For a city which majors in the pursuit of success, beauty and personal fulfilment, the most powerful smell Los Angeles leaves in the nostrils is the stench of failure. The threat of it sits heavier than the famous smog. And it permeates every frame of Shrink, the director Jonas Pate’s low-key, small-scale drama about Henry Carter, a once hugely successful psychiatrist who has given up trying to make any difference to the lives of his mostly pampered yet addiction-addled patients, and who now spends seemingly all his waking hours swathed in dope smoke.
The movies have always looked kindly on psychoanalysts — from Now Voyager to Ordinary People to the whole of Woody Allen’s “middle” phase. It’s hardly surprising — look up Hollywood in Who’s Who and you’ll see therapy is its favoured pastime. There is an unswerving West Coast belief in the healing powers of this secular priesthood which must be the envy of the Catholic Church. Anybody who resists is simply providing further proof of just how big a screw-up he or she really is. Know-it-all Barbra Streisand tamed Nick Nolte this way in The Prince of Tides. Robin Williams brought Matt Damon to heel in Good Will Hunting. But there’s a feeling in Shrink that perhaps we have come to the end of this particular road. Physician heal thyself, it seems to be saying, and then tell your clients to stop being so deluded and self-aggrandising.
Henry lives with one ironic eyebrow always cocked. His self-disgust is barely concealed behind a passive, smirky knowingness. In other words, this is a job for Kevin Spacey, who has to deliver only a slight variation on his American Beauty persona to make Henry utterly believable. Spacey has been missing from the big screen for some years now, thanks to his directorship of the Old Vic, but also, one suspects, because in this increasingly 3-D world, his kind of roles are increasingly thin on the ground. His performance in this otherwise lacklustre trawl through Californian self-absorption makes it worth seeing. You sense that, despite the most overt cause of his disillusionment (the suicide of his wife), Henry is anyway sceptical about this whole psychoanalysis thing he has found himself in and is more concerned with working out why we’re here in the first place. Spacey remains one of our finest screen actors.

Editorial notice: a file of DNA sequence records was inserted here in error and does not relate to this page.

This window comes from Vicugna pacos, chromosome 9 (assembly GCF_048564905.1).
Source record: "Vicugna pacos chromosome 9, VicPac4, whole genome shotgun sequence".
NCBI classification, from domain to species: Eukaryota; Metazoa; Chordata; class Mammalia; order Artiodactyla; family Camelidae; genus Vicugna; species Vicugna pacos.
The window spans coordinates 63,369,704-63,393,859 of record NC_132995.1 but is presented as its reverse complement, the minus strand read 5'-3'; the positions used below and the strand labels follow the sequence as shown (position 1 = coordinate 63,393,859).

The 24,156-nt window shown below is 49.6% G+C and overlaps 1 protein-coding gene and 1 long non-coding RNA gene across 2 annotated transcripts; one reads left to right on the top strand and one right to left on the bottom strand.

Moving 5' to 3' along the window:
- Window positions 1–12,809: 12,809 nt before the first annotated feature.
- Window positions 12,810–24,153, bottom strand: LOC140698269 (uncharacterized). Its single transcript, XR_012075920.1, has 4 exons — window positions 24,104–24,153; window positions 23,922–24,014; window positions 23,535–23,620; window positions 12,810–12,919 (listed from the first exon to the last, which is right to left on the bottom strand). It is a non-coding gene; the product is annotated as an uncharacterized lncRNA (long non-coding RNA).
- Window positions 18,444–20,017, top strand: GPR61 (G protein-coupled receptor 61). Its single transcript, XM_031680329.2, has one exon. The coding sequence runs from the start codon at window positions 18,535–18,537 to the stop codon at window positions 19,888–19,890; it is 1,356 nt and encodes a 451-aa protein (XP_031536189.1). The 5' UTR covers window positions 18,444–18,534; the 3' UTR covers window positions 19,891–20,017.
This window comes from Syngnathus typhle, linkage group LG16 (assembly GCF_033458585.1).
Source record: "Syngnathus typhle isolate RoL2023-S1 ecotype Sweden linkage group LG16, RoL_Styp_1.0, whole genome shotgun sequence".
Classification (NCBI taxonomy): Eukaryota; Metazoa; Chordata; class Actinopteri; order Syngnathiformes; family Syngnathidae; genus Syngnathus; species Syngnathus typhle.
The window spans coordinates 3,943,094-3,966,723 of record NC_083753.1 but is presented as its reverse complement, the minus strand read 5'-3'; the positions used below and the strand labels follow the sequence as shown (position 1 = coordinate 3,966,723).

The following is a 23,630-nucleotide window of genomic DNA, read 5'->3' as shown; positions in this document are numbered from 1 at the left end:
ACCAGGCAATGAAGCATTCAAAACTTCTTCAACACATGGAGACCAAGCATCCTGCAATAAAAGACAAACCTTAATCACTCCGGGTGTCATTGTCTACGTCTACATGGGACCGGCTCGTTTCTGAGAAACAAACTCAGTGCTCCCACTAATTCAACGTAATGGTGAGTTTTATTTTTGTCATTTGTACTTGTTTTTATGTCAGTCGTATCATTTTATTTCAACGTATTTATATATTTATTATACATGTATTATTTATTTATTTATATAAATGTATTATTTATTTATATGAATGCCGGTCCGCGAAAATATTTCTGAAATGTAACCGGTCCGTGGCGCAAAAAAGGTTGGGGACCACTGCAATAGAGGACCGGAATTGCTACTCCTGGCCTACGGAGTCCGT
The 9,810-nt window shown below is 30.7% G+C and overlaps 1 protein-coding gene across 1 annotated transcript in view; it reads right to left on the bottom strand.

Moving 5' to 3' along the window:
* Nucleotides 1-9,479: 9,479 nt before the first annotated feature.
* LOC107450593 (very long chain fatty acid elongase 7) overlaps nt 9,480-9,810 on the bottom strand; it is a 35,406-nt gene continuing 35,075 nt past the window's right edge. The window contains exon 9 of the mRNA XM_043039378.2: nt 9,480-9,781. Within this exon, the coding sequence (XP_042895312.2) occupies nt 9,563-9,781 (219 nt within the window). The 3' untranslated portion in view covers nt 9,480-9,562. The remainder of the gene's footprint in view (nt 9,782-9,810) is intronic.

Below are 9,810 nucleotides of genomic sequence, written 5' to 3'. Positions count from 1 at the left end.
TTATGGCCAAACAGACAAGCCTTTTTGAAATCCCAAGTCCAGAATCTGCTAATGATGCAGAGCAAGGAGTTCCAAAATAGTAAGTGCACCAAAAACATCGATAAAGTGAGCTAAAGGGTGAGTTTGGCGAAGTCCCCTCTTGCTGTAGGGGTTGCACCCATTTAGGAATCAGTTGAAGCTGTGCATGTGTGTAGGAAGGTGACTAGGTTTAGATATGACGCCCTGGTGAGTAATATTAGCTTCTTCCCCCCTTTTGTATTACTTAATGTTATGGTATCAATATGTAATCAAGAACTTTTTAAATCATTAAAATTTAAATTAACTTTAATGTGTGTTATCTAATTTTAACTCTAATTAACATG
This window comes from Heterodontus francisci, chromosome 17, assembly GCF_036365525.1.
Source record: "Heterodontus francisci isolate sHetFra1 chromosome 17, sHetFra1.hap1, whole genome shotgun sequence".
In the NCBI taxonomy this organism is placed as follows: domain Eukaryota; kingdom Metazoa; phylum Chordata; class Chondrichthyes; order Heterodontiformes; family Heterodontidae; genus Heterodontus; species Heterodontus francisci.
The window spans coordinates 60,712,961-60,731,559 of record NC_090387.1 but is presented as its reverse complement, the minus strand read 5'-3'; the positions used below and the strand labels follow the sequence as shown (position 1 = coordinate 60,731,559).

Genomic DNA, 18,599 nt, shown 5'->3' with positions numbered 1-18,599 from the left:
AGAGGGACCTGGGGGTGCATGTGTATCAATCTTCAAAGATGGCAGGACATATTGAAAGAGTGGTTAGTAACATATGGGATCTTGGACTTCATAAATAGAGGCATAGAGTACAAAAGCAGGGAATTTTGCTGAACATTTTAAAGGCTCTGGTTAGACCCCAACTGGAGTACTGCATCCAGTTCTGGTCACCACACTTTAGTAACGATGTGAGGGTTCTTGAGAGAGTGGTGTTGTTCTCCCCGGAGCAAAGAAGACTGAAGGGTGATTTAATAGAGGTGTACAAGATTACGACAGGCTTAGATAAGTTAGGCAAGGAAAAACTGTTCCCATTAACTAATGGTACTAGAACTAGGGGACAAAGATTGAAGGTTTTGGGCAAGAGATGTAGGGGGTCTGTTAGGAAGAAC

Henry’s clients are mostly from stock LA central casting: the ageing beauty, the sociopathic agent, the alcoholic young actor, the over-the-hill movie star (an uncredited Robin Williams). Very little happens, although salvation of a limited kind comes for Henry in the shape of a disturbed black teenager, the only truly sympathetic character — a predictable development you can see coming from miles away (this is Hollywood, after all). But the film does convey accurately the fact that for the most part, despite all the delving into dysfunctional behaviour, the one thing which is in short supply in this world is the very thing therapy is meant to bring about: self-knowledge.
The lack of drama in Shrink would not have mattered if there had been some attempt at wit or humour; the movie is too listless to crack a joke. Despite their devotion to therapy, many of the Californians I knew when I lived there were certainly able to see the funny side. I remember asking one friend, a comic actor, if, after 9/11, he would be looking less inwards and more outwards during his sessions. “I’m not sure,” he replied. “Will it cost more?”
Woody Allen, of course, got a huge amount of comedic mileage out of the psychiatrist’s couch, while believing in it all at the same time. His New York (and the one I grew up watching in the movies) was one populated by uptown types kvetching in therapeutic terms over the meaning of life, death and the universe, usually to a wonderful Cole Porter soundtrack. But Allen’s neurotic Manhattan has disappeared, pushed aside by the frocks and sexual frankness of Sex and The City. The second movie of the hugely successful TV series is now out but, such is the misplaced self-importance of the makers of this franchise, we critics were not being treated to a screening until the very week of release, which would have been far too late for this magazine. I’m sure you’re not too disappointed by this.
It is, however, worth noting how the enormous success of Sex and The City has changed utterly how people look at New York and what they expect of it. In the world of Carrie Bradshaw and her friends, there’s not a shrink to be seen, the only therapy mentioned is the retail variety, and the women’s version of feminism, suffused as it is by a kind of hyped-up, super-sexual version of Jane Austen’s courting rituals, is one Annie Hall would utterly fail to recognise. Woody Allen’s fans have been crying out for years for a “return to form” but it’s not him that’s changed: it’s New York.